2005 World of Outlaws Sprint Series Season In Review: March through April Norman, OK -- Nov. 4, 2005 -- As the World of Outlaws Sprint Series schedule picked up steam in March, Craig Dollansky was the driver on the move. A native of Elk River,...
2005 World of Outlaws Sprint Series Season In Review: March through April
Norman, OK -- Nov. 4, 2005 -- As the World of Outlaws Sprint Series schedule picked up steam in March, Craig Dollansky was the driver on the move.
A native of Elk River, Minn., and a former Gumout Series champion, Dollansky was coming off a victory at Bakersfield Speedway to close out February when the Outlaws invaded Manzanita Speedway in Phoenix for the two-night Cactus Classic beginning March 4.
Dollansky chased Danny Lasoski throughout the 25-lap preliminary event when he finally charged to the rear of Lasoski's machine in Turn 4 with two laps to go. Just then, Lasoski hit heavy traffic. Dollansky cut from the top to the bottom on the half-mile oval and had just enough room to slip past Lasoski.
Once in front, Dollansky held on to win by less than half a second, earning the pole for dash on the feature night and closing on Steve Kinser in the championship standings.
The Cactus Classic opener also marked Brooke Tatnell's return to the series as the pilot of the newly formed Rush Racing Eagle. After a 14-hour journey from his native Australia, Tatnell arrived at Manzanita just a couple of hours before the green flag waved, and pulled out a fifth-place finish that helped to set the tone for his highly successful season.
The stage was set for a highly anticipated main event with Dollansky, Lasoski, Steve Kinser and Shane Stewart already locked in when the skies in Phoenix opened up. After two days of rain, the finale had to be postponed until the series could return to Phoenix in October.
The Outlaws left Arizona and headed toward the bright lights of Las Vegas for another two-night event. And this time there would be no rain to interfere with the action, just strong wind.
On the preliminary night, Kraig Kinser led the field through the bottom groove. Dust began to fly and the swirling winds made it nearly impossible for racers to follow their lines in Turns 3 and 4.
When the cloud of dust finally cleared, Kraig Kinser had held off Shane Stewart to emerge in front for the second time in his career with the Outlaws. But it was third-place finishing Donny Schatz who would make the most of his preliminary feature effort.
On the final night of the event in front of a standing-room-only crowd, Schatz forced his way past Craig Dollansky with seven laps to go, touching wheels in the process, and set his sights on leader Kraig Kinser.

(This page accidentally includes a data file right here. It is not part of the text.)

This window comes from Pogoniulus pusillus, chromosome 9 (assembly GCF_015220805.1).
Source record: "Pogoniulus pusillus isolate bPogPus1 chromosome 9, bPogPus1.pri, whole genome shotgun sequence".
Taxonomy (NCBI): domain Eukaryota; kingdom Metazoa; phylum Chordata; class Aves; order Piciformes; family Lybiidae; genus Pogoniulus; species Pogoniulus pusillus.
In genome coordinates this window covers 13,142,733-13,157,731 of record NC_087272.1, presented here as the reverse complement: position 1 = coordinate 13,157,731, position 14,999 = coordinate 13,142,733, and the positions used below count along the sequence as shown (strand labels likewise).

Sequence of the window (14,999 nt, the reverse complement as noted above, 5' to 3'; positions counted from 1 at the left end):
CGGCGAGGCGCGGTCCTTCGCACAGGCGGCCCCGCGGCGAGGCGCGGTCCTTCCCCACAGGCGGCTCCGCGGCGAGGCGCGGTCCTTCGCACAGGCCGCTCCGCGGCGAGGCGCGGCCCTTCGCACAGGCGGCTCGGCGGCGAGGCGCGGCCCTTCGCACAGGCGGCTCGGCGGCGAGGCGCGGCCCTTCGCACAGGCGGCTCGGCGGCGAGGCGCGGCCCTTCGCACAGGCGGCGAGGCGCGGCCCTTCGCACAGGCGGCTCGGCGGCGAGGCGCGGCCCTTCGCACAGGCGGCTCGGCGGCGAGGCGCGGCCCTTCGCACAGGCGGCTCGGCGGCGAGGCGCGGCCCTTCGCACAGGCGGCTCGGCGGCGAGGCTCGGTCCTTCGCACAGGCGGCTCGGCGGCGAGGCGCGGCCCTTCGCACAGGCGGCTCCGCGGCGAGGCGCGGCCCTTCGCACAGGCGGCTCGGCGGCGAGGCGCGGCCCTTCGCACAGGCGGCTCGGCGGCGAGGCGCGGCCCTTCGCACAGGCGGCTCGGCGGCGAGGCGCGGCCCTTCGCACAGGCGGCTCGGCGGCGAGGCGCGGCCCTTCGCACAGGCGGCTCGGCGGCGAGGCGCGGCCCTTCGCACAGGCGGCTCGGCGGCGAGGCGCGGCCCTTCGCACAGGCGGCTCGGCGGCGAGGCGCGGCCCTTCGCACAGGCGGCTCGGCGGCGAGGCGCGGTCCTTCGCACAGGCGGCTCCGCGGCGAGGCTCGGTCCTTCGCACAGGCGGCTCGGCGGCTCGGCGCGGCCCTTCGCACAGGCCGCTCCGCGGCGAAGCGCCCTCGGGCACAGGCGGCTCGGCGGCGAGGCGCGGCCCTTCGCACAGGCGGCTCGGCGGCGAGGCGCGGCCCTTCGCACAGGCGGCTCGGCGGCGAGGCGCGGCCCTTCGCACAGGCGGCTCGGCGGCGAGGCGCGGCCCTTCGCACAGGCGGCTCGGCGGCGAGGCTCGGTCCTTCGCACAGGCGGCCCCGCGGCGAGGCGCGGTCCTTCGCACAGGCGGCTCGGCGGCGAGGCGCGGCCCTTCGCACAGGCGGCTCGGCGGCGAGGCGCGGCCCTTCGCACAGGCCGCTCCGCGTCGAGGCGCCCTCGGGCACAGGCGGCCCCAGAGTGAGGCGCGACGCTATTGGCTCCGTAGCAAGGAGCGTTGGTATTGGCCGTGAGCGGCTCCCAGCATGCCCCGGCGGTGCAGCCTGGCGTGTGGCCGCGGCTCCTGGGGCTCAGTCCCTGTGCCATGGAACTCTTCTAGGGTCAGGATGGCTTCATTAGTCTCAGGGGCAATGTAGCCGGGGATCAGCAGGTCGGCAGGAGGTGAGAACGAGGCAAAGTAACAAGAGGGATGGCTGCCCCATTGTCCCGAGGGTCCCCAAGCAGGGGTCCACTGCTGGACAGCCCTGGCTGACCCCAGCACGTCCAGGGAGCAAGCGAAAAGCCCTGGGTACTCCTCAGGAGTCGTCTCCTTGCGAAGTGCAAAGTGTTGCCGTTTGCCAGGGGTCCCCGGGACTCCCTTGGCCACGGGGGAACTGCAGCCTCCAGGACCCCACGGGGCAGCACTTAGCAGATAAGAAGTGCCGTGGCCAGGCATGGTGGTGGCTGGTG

The two circled the half-mile oval side-by-side before Schatz powered to the lead under the flag stand and made his advantage stick coming out of Turn 2 with six laps to go. Schatz then pulled away by 3.1 seconds for his second consecutive Las Vegas A-feature win.
Dollansky held on to finish third, moving him to the top of the standings as the Outlaws headed to Mississippi and Texas for back-to-back race nights at Pike County Speedway and Houston Raceway Park.
At Pike County, Steve Kinser began his charge back toward the top of the standings when he and Brooke Tatnell staged a thrilling finish, with Kinser hanging on to win his second race of the season by a fraction of second on the 3/8-mile oval.
Kinser was in front with seven laps to go when he hit heavy traffic. Dollansky and Tatnell closed fast. Tatnell dove to the bottom and motored to the lead down the backstretch with six to go.
Kinser weaved through the traffic, not ready to concede the win. He slipped back in front of Tatnell on the bottom of Turn 2 with three to go. Tatnell tried to charge back once again, but he simply ran out of laps.
"We had a motor running hot the whole time," Kinser said that night. "We couldn't really run it hard because we had to let it cool it back down. I got into all those lapped cars and I didn't know what to do and [Tatnell] slipped by me. I sort of slid him a little bit coming off Turn 2 and got pretty close but we got away with a win I guess."
It was a fitting way for Kinser to lead the Outlaws back to Houston, where in 2004 he captured the 500th main-event win of his long career.
But once at the 4/10-mile oval in Baytown, it was Donny Schatz who stole the Texas Shootout for his third victory of the young season. Schatz grabbed the lead from pole-sitter Brandon Wimmer 13 laps into the feature, with Steve Kinser and Tim Shaffer slipping past Wimmer as he tried to recapture the lead from Schatz.